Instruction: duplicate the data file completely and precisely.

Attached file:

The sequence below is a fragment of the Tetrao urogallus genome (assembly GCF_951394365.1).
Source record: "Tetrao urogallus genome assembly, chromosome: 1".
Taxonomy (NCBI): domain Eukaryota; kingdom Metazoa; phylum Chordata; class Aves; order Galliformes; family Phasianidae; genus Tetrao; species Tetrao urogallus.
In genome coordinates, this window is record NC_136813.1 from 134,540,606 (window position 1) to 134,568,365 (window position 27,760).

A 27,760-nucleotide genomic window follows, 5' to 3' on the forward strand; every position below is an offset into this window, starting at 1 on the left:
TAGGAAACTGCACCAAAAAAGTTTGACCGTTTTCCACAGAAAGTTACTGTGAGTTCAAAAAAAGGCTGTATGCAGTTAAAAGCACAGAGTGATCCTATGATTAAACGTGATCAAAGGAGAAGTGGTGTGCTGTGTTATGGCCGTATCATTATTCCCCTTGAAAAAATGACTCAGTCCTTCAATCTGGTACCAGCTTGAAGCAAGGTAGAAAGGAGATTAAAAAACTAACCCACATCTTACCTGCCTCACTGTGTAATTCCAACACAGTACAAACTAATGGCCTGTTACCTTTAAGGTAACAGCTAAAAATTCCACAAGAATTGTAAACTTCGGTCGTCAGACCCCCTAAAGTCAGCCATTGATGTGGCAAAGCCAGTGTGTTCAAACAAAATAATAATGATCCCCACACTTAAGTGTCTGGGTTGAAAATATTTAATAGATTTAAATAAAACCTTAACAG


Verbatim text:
The sequence below is a fragment of the Tetrao urogallus genome (assembly GCF_951394365.1).
Source record: "Tetrao urogallus genome assembly, chromosome: 1".
Taxonomy (NCBI): domain Eukaryota; kingdom Metazoa; phylum Chordata; class Aves; order Galliformes; family Phasianidae; genus Tetrao; species Tetrao urogallus.
In genome coordinates, this window is record NC_136813.1 from 134,540,606 (window position 1) to 134,568,365 (window position 27,760).

A 27,760-nucleotide genomic window follows, 5' to 3' on the forward strand; every position below is an offset into this window, starting at 1 on the left:
TAGGAAACTGCACCAAAAAAGTTTGACCGTTTTCCACAGAAAGTTACTGTGAGTTCAAAAAAAGGCTGTATGCAGTTAAAAGCACAGAGTGATCCTATGATTAAACGTGATCAAAGGAGAAGTGGTGTGCTGTGTTATGGCCGTATCATTATTCCCCTTGAAAAAATGACTCAGTCCTTCAATCTGGTACCAGCTTGAAGCAAGGTAGAAAGGAGATTAAAAAACTAACCCACATCTTACCTGCCTCACTGTGTAATTCCAACACAGTACAAACTAATGGCCTGTTACCTTTAAGGTAACAGCTAAAAATTCCACAAGAATTGTAAACTTCGGTCGTCAGACCCCCTAAAGTCAGCCATTGATGTGGCAAAGCCAGTGTGTTCAAACAAAATAATAATGATCCCCACACTTAAGTGTCTGGGTTGAAAATATTTAATAGATTTAAATAAAACCTTAACAG